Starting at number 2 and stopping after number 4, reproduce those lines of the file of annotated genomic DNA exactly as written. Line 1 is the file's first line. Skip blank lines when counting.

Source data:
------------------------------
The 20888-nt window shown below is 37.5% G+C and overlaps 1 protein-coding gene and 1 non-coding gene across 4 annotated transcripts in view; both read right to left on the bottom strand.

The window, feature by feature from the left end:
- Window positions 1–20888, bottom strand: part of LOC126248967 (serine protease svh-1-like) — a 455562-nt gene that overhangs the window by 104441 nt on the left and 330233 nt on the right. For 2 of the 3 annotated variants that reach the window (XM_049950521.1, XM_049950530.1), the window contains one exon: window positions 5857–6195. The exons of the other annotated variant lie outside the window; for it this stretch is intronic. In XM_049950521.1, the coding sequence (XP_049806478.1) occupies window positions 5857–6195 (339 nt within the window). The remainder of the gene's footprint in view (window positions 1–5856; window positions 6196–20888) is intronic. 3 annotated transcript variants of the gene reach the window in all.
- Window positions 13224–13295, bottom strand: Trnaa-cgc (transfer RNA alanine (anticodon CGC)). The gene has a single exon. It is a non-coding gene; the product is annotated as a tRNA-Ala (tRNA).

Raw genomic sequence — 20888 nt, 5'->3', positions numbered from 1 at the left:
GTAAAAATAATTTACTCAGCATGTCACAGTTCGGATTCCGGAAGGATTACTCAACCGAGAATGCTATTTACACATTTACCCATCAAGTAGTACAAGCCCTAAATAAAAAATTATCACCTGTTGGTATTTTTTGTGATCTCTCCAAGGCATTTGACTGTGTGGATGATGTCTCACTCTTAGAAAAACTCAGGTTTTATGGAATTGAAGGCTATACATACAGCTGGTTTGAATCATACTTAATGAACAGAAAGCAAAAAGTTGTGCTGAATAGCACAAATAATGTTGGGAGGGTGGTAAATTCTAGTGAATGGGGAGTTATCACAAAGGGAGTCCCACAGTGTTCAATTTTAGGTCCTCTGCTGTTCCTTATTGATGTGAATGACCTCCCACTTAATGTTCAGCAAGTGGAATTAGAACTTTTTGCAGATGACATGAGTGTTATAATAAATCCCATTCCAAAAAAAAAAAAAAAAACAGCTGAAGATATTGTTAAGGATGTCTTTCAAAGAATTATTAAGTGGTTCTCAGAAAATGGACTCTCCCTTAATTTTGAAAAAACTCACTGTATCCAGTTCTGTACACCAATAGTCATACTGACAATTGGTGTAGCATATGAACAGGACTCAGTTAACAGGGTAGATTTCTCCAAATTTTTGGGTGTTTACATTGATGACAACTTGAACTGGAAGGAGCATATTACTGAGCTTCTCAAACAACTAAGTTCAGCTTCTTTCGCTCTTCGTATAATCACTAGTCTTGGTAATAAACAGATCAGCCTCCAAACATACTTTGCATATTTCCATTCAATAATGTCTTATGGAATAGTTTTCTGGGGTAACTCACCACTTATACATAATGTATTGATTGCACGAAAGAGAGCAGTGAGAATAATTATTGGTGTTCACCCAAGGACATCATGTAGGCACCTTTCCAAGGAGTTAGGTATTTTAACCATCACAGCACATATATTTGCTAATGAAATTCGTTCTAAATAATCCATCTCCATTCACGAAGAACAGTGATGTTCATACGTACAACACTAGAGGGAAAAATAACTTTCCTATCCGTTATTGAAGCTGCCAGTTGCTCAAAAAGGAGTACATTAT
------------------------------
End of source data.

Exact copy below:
The window, feature by feature from the left end:
- Window positions 1–20888, bottom strand: part of LOC126248967 (serine protease svh-1-like) — a 455562-nt gene that overhangs the window by 104441 nt on the left and 330233 nt on the right. For 2 of the 3 annotated variants that reach the window (XM_049950521.1, XM_049950530.1), the window contains one exon: window positions 5857–6195. The exons of the other annotated variant lie outside the window; for it this stretch is intronic. In XM_049950521.1, the coding sequence (XP_049806478.1) occupies window positions 5857–6195 (339 nt within the window). The remainder of the gene's footprint in view (window positions 1–5856; window positions 6196–20888) is intronic. 3 annotated transcript variants of the gene reach the window in all.
- Window positions 13224–13295, bottom strand: Trnaa-cgc (transfer RNA alanine (anticodon CGC)). The gene has a single exon. It is a non-coding gene; the product is annotated as a tRNA-Ala (tRNA).